Stourbridge News:

I’VE worked with a lot of charities as part of my role working for the new online fundraising platform

However, Project Gambia holds a particularly special place in my heart as one of the first charities to partner with us to help raise more online and in different ways, as well as being a charity located around the corner from where I live!

When I was invited to travel as a volunteer with the 10th anniversary trip to The Gambia to gain a deeper understanding of the work the charity does, I jumped at the chance and couldn't wait to get stuck in.

Three days into my trip to The Gambia, I could never have predicted the peaks and troughs of emotion I have experienced already.

I’ve been faced by the people raising families, building communities and finding ways to cope in the hardest of environments (both economic and from a climate point of view).

I’ve never felt like I have in those moments: in one moment close to tears, desperate to take suffering or hardship away, but then also inspired by displays of imagination, happiness and love.

Between excursions to visit different projects, having time on the bus and at the hotel to properly reflect is leading me to identify and hold on to an overwhelming sense of gratitude, along with a resolution to make a difference whenever I can.

Whether it's holding hands with a shoeless 18-month old wandering a rubbish tip, high-fiving every last kid at a school or taking the time to find out more from local parents, teachers or traders about the lives they lead and the wishes they have for their country, community, home and family, every single little act of kindness matters.

Today, I witnessed a moment that will stay with me forever.

During this morning's craft session at the school in Half Dye, a small boy wandered in to the classroom I was in.

The kids invited in today are not normally able to access education due to lack of funding, so you kind of expect them to struggle a little, in terms of understanding how to act in this type of setting.

However, this boy seemed more distant than the others, somewhat disconnected from his surroundings. He slumped into his chair at the craft table, loosely gripping his felt tip pen and piece of paper. He then rested his chin on the table, a blank stare on his face.

I moved over to his table and squatted next to him, picking up a different colour pen and did my best to help him get started with some colouring in. It was a struggle to pull him into the moment, but he at least started to use the pen to make light contact with the paper.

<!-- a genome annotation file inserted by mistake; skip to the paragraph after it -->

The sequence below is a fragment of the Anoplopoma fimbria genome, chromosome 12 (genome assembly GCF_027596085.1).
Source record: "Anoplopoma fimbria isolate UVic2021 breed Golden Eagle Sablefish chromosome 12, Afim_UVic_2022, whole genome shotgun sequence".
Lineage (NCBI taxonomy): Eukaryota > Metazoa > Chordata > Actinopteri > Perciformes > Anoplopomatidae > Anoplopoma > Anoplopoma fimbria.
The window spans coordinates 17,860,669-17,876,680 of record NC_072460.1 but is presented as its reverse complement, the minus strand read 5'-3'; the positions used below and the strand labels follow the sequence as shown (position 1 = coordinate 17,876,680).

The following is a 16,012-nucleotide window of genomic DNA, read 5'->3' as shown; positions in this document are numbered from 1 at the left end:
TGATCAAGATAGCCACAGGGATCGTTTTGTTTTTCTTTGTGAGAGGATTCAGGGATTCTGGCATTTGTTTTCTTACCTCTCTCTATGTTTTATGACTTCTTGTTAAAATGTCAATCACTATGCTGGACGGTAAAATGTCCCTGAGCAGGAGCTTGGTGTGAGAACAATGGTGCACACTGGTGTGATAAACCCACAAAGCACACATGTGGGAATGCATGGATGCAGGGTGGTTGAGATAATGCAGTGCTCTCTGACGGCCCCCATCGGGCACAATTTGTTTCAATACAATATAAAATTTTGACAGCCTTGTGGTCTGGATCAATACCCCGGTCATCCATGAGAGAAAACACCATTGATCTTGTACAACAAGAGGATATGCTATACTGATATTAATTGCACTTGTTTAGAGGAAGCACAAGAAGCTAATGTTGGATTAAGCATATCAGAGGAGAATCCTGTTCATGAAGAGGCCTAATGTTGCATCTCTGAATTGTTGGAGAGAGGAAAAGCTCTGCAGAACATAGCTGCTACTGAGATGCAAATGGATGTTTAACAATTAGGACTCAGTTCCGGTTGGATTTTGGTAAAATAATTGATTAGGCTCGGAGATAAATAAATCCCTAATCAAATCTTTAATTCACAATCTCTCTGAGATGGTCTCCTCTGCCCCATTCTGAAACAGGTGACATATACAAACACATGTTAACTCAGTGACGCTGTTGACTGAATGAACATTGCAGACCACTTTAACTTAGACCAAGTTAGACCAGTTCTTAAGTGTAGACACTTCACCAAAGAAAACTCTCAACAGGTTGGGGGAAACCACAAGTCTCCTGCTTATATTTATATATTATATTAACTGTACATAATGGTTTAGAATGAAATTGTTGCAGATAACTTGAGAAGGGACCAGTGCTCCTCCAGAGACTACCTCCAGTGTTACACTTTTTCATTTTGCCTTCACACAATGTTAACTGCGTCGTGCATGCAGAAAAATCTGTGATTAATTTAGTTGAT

It was at this moment that one of the students stood up from the other side of the table and made her way over to the boy, sitting herself next to him.

I then moved over to the other side of the room to work with other kids arriving and being let in to begin their own craft sessions.

Over the course of the next twenty minutes, the student gently coaxed the little boy in to the activity, presenting different coloured pens, quietly talking to him, offering encouragement.

It was subtle at first, but there was a distinct moment when the little boy looked into the eyes of the student and began to find himself. A sky blue pen seemed to bring the boy out of whatever place he was in and in to the room.

A smile appeared (in both the boy's face, as well as the student's) and it was magical.

I've always believed that what most people call bucket-list experiences are best shared with others. I have to say that the students from Ridgewood High School have been at the heart of the most inspirational moments I have witnessed and I'm grateful to have been here to see those moments.

Teenagers are quite often given a "bad press" by us elders, but despite the tensions that come with growing up, this group have not hesitated to offer the imagination, happiness and love needed in the situations where it calls for it most.

Incidentally, I'm using GivePenny to raise money and I'm being sponsored for every day I'm here!

Here's the link:

Lee Clarke, Founder of Give Penny